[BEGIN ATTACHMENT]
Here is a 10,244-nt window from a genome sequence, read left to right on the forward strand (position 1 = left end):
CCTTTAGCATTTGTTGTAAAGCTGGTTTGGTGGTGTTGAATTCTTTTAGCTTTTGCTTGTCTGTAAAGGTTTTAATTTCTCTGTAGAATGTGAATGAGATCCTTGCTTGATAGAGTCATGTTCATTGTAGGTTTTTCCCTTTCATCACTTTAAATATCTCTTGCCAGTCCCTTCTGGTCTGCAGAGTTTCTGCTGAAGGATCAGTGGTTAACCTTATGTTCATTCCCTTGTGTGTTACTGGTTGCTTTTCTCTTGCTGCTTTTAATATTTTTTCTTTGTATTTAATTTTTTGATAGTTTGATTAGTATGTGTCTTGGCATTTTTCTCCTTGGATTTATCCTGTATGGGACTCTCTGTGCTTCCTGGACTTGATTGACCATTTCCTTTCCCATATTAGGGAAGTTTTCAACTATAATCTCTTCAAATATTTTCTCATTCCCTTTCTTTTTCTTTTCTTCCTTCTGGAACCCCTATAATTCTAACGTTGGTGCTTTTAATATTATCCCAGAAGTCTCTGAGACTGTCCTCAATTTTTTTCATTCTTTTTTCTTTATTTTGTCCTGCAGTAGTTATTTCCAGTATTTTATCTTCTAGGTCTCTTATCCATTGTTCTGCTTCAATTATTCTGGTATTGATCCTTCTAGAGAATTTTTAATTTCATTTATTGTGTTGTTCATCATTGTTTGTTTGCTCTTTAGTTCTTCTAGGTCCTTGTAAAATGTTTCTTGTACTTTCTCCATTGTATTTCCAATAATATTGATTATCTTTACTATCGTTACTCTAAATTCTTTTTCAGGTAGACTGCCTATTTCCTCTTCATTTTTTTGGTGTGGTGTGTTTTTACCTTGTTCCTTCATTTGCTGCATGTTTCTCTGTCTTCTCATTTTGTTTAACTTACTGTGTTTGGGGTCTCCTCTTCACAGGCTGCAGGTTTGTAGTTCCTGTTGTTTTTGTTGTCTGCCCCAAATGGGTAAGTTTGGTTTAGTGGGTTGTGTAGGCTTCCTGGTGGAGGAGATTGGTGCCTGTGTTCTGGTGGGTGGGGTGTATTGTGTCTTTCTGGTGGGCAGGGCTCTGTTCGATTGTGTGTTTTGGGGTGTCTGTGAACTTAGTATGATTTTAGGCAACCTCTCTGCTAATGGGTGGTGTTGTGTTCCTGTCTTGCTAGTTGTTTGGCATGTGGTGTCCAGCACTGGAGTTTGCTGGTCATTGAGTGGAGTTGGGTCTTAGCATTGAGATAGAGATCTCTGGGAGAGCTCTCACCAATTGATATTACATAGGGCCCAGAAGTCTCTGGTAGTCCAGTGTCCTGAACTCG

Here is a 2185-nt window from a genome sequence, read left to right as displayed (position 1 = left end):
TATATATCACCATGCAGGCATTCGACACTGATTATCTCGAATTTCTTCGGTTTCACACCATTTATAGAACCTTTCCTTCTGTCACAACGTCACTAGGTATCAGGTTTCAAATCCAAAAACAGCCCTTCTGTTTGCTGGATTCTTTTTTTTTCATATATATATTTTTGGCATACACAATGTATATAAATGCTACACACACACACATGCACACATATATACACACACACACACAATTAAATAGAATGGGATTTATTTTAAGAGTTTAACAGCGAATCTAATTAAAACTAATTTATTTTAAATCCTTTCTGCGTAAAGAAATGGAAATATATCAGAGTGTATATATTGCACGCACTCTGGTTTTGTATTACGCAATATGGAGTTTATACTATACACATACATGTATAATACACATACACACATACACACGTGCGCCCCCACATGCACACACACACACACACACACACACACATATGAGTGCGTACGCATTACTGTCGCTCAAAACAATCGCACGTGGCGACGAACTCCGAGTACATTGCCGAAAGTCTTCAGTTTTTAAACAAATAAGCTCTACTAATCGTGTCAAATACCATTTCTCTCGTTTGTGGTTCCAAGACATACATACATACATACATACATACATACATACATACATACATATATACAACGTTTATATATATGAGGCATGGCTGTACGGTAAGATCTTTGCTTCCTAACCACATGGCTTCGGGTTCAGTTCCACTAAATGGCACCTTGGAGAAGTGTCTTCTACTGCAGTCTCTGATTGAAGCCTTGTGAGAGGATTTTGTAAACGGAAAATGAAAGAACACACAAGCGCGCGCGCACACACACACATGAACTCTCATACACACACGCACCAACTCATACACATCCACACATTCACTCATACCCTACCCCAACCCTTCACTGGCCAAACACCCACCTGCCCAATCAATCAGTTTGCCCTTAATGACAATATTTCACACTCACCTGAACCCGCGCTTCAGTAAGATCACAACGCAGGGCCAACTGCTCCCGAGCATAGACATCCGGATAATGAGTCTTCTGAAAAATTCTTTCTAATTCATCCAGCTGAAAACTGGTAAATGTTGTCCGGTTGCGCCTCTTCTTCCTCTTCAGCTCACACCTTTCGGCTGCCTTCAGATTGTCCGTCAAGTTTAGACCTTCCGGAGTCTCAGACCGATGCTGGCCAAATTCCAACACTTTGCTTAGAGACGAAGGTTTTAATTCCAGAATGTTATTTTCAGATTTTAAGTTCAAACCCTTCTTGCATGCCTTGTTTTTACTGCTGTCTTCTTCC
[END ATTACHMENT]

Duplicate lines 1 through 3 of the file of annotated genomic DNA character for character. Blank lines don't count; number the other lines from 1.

Here is a 10,244-nt window from a genome sequence, read left to right on the forward strand (position 1 = left end):
CCTTTAGCATTTGTTGTAAAGCTGGTTTGGTGGTGTTGAATTCTTTTAGCTTTTGCTTGTCTGTAAAGGTTTTAATTTCTCTGTAGAATGTGAATGAGATCCTTGCTTGATAGAGTCATGTTCATTGTAGGTTTTTCCCTTTCATCACTTTAAATATCTCTTGCCAGTCCCTTCTGGTCTGCAGAGTTTCTGCTGAAGGATCAGTGGTTAACCTTATGTTCATTCCCTTGTGTGTTACTGGTTGCTTTTCTCTTGCTGCTTTTAATATTTTTTCTTTGTATTTAATTTTTTGATAGTTTGATTAGTATGTGTCTTGGCATTTTTCTCCTTGGATTTATCCTGTATGGGACTCTCTGTGCTTCCTGGACTTGATTGACCATTTCCTTTCCCATATTAGGGAAGTTTTCAACTATAATCTCTTCAAATATTTTCTCATTCCCTTTCTTTTTCTTTTCTTCCTTCTGGAACCCCTATAATTCTAACGTTGGTGCTTTTAATATTATCCCAGAAGTCTCTGAGACTGTCCTCAATTTTTTTCATTCTTTTTTCTTTATTTTGTCCTGCAGTAGTTATTTCCAGTATTTTATCTTCTAGGTCTCTTATCCATTGTTCTGCTTCAATTATTCTGGTATTGATCCTTCTAGAGAATTTTTAATTTCATTTATTGTGTTGTTCATCATTGTTTGTTTGCTCTTTAGTTCTTCTAGGTCCTTGTAAAATGTTTCTTGTACTTTCTCCATTGTATTTCCAATAATATTGATTATCTTTACTATCGTTACTCTAAATTCTTTTTCAGGTAGACTGCCTATTTCCTCTTCATTTTTTTGGTGTGGTGTGTTTTTACCTTGTTCCTTCATTTGCTGCATGTTTCTCTGTCTTCTCATTTTGTTTAACTTACTGTGTTTGGGGTCTCCTCTTCACAGGCTGCAGGTTTGTAGTTCCTGTTGTTTTTGTTGTCTGCCCCAAATGGGTAAGTTTGGTTTAGTGGGTTGTGTAGGCTTCCTGGTGGAGGAGATTGGTGCCTGTGTTCTGGTGGGTGGGGTGTATTGTGTCTTTCTGGTGGGCAGGGCTCTGTTCGATTGTGTGTTTTGGGGTGTCTGTGAACTTAGTATGATTTTAGGCAACCTCTCTGCTAATGGGTGGTGTTGTGTTCCTGTCTTGCTAGTTGTTTGGCATGTGGTGTCCAGCACTGGAGTTTGCTGGTCATTGAGTGGAGTTGGGTCTTAGCATTGAGATAGAGATCTCTGGGAGAGCTCTCACCAATTGATATTACATAGGGCCCAGAAGTCTCTGGTAGTCCAGTGTCCTGAACTCG

Here is a 2185-nt window from a genome sequence, read left to right as displayed (position 1 = left end):